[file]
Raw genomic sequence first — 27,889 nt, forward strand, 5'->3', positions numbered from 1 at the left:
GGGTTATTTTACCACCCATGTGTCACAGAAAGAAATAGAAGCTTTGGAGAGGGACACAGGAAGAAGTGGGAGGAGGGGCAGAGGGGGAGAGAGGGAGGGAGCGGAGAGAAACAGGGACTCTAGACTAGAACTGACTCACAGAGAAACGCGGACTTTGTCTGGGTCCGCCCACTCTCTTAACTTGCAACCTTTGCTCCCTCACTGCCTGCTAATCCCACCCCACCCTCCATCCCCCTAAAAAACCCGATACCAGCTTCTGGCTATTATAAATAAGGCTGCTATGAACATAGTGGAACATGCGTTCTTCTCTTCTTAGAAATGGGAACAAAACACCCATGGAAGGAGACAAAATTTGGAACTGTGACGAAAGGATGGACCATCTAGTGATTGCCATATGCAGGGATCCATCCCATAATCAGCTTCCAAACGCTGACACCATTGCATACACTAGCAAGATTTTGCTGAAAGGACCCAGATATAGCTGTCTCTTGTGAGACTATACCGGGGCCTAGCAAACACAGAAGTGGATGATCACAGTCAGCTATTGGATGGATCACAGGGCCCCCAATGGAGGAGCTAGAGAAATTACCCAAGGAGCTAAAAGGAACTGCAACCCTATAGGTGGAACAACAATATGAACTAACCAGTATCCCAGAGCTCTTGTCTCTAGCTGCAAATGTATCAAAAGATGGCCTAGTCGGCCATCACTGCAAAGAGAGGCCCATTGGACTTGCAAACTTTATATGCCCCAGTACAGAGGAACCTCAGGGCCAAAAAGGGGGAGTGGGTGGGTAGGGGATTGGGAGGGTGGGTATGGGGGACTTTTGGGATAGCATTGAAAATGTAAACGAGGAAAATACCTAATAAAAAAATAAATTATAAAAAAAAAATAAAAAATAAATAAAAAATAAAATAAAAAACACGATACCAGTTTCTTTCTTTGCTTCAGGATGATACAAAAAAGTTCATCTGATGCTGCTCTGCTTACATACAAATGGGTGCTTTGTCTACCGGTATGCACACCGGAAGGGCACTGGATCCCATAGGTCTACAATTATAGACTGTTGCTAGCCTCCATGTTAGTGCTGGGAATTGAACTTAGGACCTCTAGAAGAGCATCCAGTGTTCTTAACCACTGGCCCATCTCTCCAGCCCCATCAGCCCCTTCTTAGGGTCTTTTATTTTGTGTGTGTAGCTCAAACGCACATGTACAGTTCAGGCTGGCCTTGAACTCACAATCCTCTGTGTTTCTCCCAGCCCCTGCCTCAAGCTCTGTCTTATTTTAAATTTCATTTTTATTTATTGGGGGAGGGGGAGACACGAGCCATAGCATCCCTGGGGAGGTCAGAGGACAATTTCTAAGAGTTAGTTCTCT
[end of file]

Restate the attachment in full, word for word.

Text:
Raw genomic sequence first — 27,889 nt, forward strand, 5'->3', positions numbered from 1 at the left:
GGGTTATTTTACCACCCATGTGTCACAGAAAGAAATAGAAGCTTTGGAGAGGGACACAGGAAGAAGTGGGAGGAGGGGCAGAGGGGGAGAGAGGGAGGGAGCGGAGAGAAACAGGGACTCTAGACTAGAACTGACTCACAGAGAAACGCGGACTTTGTCTGGGTCCGCCCACTCTCTTAACTTGCAACCTTTGCTCCCTCACTGCCTGCTAATCCCACCCCACCCTCCATCCCCCTAAAAAACCCGATACCAGCTTCTGGCTATTATAAATAAGGCTGCTATGAACATAGTGGAACATGCGTTCTTCTCTTCTTAGAAATGGGAACAAAACACCCATGGAAGGAGACAAAATTTGGAACTGTGACGAAAGGATGGACCATCTAGTGATTGCCATATGCAGGGATCCATCCCATAATCAGCTTCCAAACGCTGACACCATTGCATACACTAGCAAGATTTTGCTGAAAGGACCCAGATATAGCTGTCTCTTGTGAGACTATACCGGGGCCTAGCAAACACAGAAGTGGATGATCACAGTCAGCTATTGGATGGATCACAGGGCCCCCAATGGAGGAGCTAGAGAAATTACCCAAGGAGCTAAAAGGAACTGCAACCCTATAGGTGGAACAACAATATGAACTAACCAGTATCCCAGAGCTCTTGTCTCTAGCTGCAAATGTATCAAAAGATGGCCTAGTCGGCCATCACTGCAAAGAGAGGCCCATTGGACTTGCAAACTTTATATGCCCCAGTACAGAGGAACCTCAGGGCCAAAAAGGGGGAGTGGGTGGGTAGGGGATTGGGAGGGTGGGTATGGGGGACTTTTGGGATAGCATTGAAAATGTAAACGAGGAAAATACCTAATAAAAAAATAAATTATAAAAAAAAAATAAAAAATAAATAAAAAATAAAATAAAAAACACGATACCAGTTTCTTTCTTTGCTTCAGGATGATACAAAAAAGTTCATCTGATGCTGCTCTGCTTACATACAAATGGGTGCTTTGTCTACCGGTATGCACACCGGAAGGGCACTGGATCCCATAGGTCTACAATTATAGACTGTTGCTAGCCTCCATGTTAGTGCTGGGAATTGAACTTAGGACCTCTAGAAGAGCATCCAGTGTTCTTAACCACTGGCCCATCTCTCCAGCCCCATCAGCCCCTTCTTAGGGTCTTTTATTTTGTGTGTGTAGCTCAAACGCACATGTACAGTTCAGGCTGGCCTTGAACTCACAATCCTCTGTGTTTCTCCCAGCCCCTGCCTCAAGCTCTGTCTTATTTTAAATTTCATTTTTATTTATTGGGGGAGGGGGAGACACGAGCCATAGCATCCCTGGGGAGGTCAGAGGACAATTTCTAAGAGTTAGTTCTCT